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    This is the personal blog of Simon Kendrick and covers my interests in media, technology and popular culture. All opinions expressed are my own and may not be representative of past or present employers
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Links – 2nd January 2009

The year has started off well – I didn’t write 2008 in the subject header.

Social media

  • The US Air Force has published their “rules of engagement” in responding to blog posts and it makes for a very sensible read. Considerations include transparency, sourcing, timeliness, tone and influence
  • JP Rangaswami has some typically thought-provoking posts on the nature of consumer control and what that means for publishers and businesses alike – here and here
  • Piers Fawkes considers the 50-50 corporation – with half a focus on profit and half on being social

Changing businesses

  • What would happen if gamers ran the world? Tom Armitage considers the skills in gaming and how they can transfer over

Psychology

  • Nostalgia can overwhelm – people look back with misty eyes and prefer to live in past decades despite all the advances in creature comforts. Me? Send me to the future… (Intelligent Dialogue)
  • Our brains can lie to us. Facts are stored in the Hippocampus but memories are processed in the central cortex – this leads to source amnesia and means we may remember false accusations (e.g. Barack Obama is Muslin) as fact (International Herald Tribune)

Resources

  • Advertising Age have parts of their 2009 Annual online
  • Ad*Access is a database of 7,000 old advertisements that have been released from copyright for use in research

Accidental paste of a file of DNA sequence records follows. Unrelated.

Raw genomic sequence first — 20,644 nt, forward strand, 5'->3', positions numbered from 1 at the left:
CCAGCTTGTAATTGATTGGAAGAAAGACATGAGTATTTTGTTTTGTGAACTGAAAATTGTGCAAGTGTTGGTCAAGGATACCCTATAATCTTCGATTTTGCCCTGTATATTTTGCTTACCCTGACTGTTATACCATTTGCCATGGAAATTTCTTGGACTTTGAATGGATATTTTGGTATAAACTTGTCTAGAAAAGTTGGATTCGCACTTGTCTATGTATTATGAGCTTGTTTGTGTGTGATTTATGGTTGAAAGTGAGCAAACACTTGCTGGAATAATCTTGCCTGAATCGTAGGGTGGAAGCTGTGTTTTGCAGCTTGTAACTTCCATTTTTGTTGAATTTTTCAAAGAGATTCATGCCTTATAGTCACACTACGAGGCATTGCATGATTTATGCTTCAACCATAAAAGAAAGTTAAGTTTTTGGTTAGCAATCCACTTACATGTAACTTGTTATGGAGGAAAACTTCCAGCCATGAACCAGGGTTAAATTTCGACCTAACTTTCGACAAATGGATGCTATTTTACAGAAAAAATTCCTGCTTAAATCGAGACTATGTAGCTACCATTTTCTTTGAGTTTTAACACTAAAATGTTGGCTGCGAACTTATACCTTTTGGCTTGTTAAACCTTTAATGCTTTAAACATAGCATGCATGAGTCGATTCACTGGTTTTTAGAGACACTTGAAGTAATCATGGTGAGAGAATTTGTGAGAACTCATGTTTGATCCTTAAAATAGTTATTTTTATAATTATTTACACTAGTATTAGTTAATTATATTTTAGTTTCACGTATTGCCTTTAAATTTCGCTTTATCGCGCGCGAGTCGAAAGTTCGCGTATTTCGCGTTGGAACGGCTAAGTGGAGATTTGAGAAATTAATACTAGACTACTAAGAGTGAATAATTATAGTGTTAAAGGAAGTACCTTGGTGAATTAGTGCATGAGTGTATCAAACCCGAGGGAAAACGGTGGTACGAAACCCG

2008 lists

  • Not only does Fimoculous have 30 notable blogs of 2008, but there are also additional links under each subject heading

Particular recommendations go to How to grow communitiesConsumer’s relationship with music and advertising, Our brains can lie to us, 30 notable blogs of 2008 and Top 10 Slideshare presentations of 2008

For further links unrelated to the subject of this blog, check out my Tumblr account

sk

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Links – 30th November 2008

This list is both later and longer than recent posts, but the quality of thought and writing is extremely high

Changing industries

Seth Godin on things the New York Times could have done to stay ahead in the digital environment. While hindsight is a wonderful thing, and while every successful online venture is greeted by many more failures, the post does indicate the benefits of being a forward thinking organisation that is willing to adapt. Ultimately, it is not about running a newspaper but building ideas.

I also liked Mitch Joel‘s post on “Trading analog dollars for digital pennies”, which lists six reasons why traditional companies are struggling. It is a painful adjustment as industries with high barriers to entry are opened up to anyone with a domain name and some spare time, but it is an adjustment that is vital to survival.